Toshiba and Western Digital have reached a (sort of) agreement over the sale of the Japanese conglomerate's chip business. Toshiba has agreed to give Western Digital two weeks' notice before closing any sale of a memory chip unit that would involve transferring joint venture shares that Western Digital claims give it a say in the $18 billion sale of the unit.
And while it would appear that the much-anticipated sale of Toshiba’s valuable chip business is one step closer to finally going ahead, it will in reality drag on for a while longer yet. Notice from Toshiba to Western Digital will give the US firm the opportunity to come back to the court or an arbitration panel to argue for a chance to stop the deal.
South Korean chipmaker SK Hynix and Japanese-government backed banks that offered $18 billion and are reportedly Toshiba’s favoured offer. But that deal has not come together, so Toshiba's board met last week to consider other bidders.
Toshiba had hoped to tie up a deal by the end of June, but an injunction request from company partner Western Digital prevented any sale from being finalised. It was reported in June that the company had given shareholders until the end of the month to decide on a potential buyer. But the last minute request from Western Digital scuppered that plan.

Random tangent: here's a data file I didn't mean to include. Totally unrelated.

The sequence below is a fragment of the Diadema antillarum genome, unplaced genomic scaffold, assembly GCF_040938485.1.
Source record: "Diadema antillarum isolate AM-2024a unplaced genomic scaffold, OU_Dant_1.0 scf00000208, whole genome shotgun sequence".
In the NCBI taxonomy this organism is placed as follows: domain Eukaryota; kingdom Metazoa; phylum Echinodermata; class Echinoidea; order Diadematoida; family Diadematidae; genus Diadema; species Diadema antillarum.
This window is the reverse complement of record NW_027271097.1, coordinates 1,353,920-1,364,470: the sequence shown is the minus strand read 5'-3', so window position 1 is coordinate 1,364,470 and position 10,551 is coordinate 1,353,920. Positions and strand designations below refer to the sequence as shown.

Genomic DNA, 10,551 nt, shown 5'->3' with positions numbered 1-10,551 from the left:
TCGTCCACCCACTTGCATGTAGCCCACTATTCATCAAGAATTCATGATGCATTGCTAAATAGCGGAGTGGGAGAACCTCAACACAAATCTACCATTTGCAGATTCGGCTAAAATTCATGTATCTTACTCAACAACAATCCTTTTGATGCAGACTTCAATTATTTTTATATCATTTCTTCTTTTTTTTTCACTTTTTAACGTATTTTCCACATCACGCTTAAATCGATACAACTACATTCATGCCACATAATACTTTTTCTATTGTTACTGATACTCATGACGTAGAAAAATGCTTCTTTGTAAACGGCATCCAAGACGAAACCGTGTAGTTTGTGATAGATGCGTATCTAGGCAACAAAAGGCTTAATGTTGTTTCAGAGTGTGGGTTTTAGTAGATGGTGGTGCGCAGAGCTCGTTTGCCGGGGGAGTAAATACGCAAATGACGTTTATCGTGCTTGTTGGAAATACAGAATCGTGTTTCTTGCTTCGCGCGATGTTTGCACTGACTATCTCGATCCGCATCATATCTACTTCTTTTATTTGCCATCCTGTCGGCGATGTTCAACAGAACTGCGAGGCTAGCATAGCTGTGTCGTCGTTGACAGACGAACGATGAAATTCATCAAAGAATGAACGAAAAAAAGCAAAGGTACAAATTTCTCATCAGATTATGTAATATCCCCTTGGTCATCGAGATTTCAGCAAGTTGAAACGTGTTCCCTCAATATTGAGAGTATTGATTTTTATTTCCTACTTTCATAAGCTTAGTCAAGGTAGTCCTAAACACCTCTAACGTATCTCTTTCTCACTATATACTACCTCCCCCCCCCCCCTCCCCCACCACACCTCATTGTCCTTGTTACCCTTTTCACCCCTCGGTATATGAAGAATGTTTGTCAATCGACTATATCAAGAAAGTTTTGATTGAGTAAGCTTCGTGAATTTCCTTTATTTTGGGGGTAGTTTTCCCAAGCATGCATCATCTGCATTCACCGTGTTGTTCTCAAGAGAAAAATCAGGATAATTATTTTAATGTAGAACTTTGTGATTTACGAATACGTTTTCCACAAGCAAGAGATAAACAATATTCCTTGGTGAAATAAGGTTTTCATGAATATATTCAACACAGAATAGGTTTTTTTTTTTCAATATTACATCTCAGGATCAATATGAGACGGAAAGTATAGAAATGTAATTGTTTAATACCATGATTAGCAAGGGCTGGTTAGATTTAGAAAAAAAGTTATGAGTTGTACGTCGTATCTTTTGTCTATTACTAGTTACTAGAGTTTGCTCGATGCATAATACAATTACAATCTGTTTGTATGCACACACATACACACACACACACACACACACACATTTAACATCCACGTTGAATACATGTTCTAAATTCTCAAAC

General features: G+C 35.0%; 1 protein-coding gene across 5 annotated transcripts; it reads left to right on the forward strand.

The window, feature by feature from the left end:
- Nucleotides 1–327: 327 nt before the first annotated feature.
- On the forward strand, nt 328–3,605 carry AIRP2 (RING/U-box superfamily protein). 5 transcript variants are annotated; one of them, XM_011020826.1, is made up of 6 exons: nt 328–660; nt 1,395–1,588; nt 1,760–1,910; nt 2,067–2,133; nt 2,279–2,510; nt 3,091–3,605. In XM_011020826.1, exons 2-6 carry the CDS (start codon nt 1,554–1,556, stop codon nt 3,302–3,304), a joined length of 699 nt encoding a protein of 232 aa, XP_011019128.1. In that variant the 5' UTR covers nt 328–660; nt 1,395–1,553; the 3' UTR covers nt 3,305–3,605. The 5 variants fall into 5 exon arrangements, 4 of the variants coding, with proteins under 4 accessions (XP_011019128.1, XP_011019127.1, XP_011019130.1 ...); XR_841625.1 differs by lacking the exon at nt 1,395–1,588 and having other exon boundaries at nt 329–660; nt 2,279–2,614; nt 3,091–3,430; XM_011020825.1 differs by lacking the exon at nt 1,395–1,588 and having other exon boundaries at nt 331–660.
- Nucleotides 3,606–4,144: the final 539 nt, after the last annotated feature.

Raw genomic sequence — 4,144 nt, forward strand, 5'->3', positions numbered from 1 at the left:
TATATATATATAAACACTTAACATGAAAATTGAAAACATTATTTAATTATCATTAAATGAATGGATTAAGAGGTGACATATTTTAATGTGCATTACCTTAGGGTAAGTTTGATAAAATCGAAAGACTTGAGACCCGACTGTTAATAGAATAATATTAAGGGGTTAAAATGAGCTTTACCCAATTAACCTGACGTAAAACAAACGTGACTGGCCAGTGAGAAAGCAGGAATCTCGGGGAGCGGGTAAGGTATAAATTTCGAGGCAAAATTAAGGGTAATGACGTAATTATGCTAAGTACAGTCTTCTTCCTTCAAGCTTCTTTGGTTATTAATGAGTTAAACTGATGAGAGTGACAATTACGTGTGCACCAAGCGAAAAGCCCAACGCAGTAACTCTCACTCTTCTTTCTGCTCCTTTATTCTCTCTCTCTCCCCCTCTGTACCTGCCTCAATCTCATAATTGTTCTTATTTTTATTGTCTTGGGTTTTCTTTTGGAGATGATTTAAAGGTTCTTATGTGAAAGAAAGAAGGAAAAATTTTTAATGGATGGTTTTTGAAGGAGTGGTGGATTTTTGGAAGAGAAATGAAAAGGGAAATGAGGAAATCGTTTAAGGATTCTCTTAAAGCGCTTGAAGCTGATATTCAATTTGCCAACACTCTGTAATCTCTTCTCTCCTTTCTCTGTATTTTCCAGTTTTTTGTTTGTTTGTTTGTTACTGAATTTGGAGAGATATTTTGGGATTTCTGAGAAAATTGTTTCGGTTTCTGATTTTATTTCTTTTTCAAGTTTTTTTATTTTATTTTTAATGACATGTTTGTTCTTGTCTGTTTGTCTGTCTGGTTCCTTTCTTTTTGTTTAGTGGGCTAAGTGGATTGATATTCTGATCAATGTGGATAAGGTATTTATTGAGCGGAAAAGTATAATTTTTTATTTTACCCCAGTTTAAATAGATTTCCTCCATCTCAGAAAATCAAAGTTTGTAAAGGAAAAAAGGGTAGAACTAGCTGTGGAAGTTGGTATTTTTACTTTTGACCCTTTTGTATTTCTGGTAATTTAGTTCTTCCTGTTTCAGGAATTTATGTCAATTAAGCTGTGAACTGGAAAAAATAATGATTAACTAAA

All of this comes in an effort to make up the $18 billion it needs pay off huge loans it has accrued. The nature of the sale has seen the Japanese government heavily involved, with emphasis being placed on keeping the firm within the country.
Toshiba’s financial woes are largely connected to its failed nuclear unit Westinghouse. Acquired in 2006, an ill-advised purchase in 2015 has led to massive scandal and loses for its parent company. Last month Westinghouse filed for a Chapter 11 bankruptcy and Toshiba is attempting to split from the company. Since revealing its financial turmoil a number of investors have shown an interest in Toshiba’s technology businesses.